The mysteries of the afterlife have always held a fascination within our psyche. “Despiser” is a timeless retelling of the classic story of how one man was able to enter the afterlife and do battle against the minions of three space dwellers who crashed into the depths of purgatory and had to spend an eternity therein because they have no souls and decide to take out their aggression on the lost travelers of the realm.
Or it is the story of one man’s unhealthy obsession with video software and computer animation.
The biggest distraction in “Despiser”, more so than the isolating storyline, is the unrelenting use of computer graphics in almost all phases of the film. Writer-producer-director-editor-caterer Phillip Cook has some really kick-a*s computers, based on the sheer amount of images generated by his copious hard-drive space. The human players are mostly the only exception throughout this affair with the look and feel of a Sci-Fi Channel original movie.
This over reliance of digital imagery keeps the viewer from becoming absorbed into the story because the actors looked as if they were super-imposed on their environments—I spent much of the time trying to decide if they stood in front of a blue screen or a green. There have been films that successfully melded humans and artificial settings. “Who Framed Roger Rabbit” and “Cool World” allowed the audience to believe in the interaction because the animated and human domains were distinct and separate while the occupants of each commingled with plausibility. This faux universe, however, was enough to make you feel wistful for Jar-Jar Binks.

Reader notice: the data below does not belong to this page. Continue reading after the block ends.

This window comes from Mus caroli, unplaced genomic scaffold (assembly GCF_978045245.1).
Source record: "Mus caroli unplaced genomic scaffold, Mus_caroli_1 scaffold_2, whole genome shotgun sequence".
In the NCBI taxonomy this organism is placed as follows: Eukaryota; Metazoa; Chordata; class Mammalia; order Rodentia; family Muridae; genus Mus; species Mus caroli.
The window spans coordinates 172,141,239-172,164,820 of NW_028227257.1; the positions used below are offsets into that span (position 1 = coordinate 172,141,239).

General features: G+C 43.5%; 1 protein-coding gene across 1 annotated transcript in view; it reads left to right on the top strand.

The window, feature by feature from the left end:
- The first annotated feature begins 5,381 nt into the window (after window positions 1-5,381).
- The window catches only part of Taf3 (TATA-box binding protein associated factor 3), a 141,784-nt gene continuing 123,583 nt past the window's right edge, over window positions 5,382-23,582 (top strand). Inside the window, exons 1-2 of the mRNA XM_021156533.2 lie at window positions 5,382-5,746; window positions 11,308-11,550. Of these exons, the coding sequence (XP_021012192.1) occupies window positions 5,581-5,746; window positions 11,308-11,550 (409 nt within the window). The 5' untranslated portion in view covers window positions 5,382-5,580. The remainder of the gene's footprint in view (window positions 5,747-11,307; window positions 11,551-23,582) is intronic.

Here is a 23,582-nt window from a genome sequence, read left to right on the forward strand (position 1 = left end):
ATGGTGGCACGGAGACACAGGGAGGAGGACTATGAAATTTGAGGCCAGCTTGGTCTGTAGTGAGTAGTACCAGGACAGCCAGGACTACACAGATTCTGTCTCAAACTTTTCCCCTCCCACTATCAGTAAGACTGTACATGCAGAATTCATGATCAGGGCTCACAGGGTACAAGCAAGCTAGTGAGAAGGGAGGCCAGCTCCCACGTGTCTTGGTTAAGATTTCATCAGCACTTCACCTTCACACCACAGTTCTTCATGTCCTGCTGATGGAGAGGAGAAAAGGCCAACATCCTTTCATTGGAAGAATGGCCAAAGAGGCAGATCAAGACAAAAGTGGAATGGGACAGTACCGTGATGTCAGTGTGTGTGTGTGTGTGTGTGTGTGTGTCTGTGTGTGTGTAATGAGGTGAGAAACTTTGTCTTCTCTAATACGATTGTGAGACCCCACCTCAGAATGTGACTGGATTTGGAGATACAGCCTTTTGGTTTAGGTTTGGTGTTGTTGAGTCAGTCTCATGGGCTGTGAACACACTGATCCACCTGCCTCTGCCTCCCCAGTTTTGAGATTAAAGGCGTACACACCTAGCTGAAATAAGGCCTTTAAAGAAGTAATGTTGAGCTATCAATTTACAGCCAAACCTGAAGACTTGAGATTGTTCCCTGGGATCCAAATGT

First Cook introduces us to Gordon, a frustrated artist who is biding his life as a graphic artist. On a really bad day he gets fired from his job, comes home to discover he’s been evicted from his home, and his wife is no longer enamored of the bohemian life that once seemed romantic but now has become tiresome, so she runs off to her mother’s house. That same night, while he is driving angry, Gordon has to swerve to avoid hitting the director’s two young children who ran out into the roadway, and crashes his vehicle. This brings him to a bizarre new setting which makes him proclaim, “Everything looks surreal”, and thus gives Cook the chance to legitimize his artificial environments.
As he checks his surroundings a gang of hooded aggressors descends upon him and this computer drone who couldn’t handle an argument with his adolescent boss suddenly finds a way to fend off this horde with valor. As he does battle a car pulls up and a group of strangers calls for him to get in. They are mercenaries who explain that he is now in purgatory and that they are battling against The Despiser for the safety of the lost and confused souls. And who or what is the Despiser? A word of warning: I’m about to explain.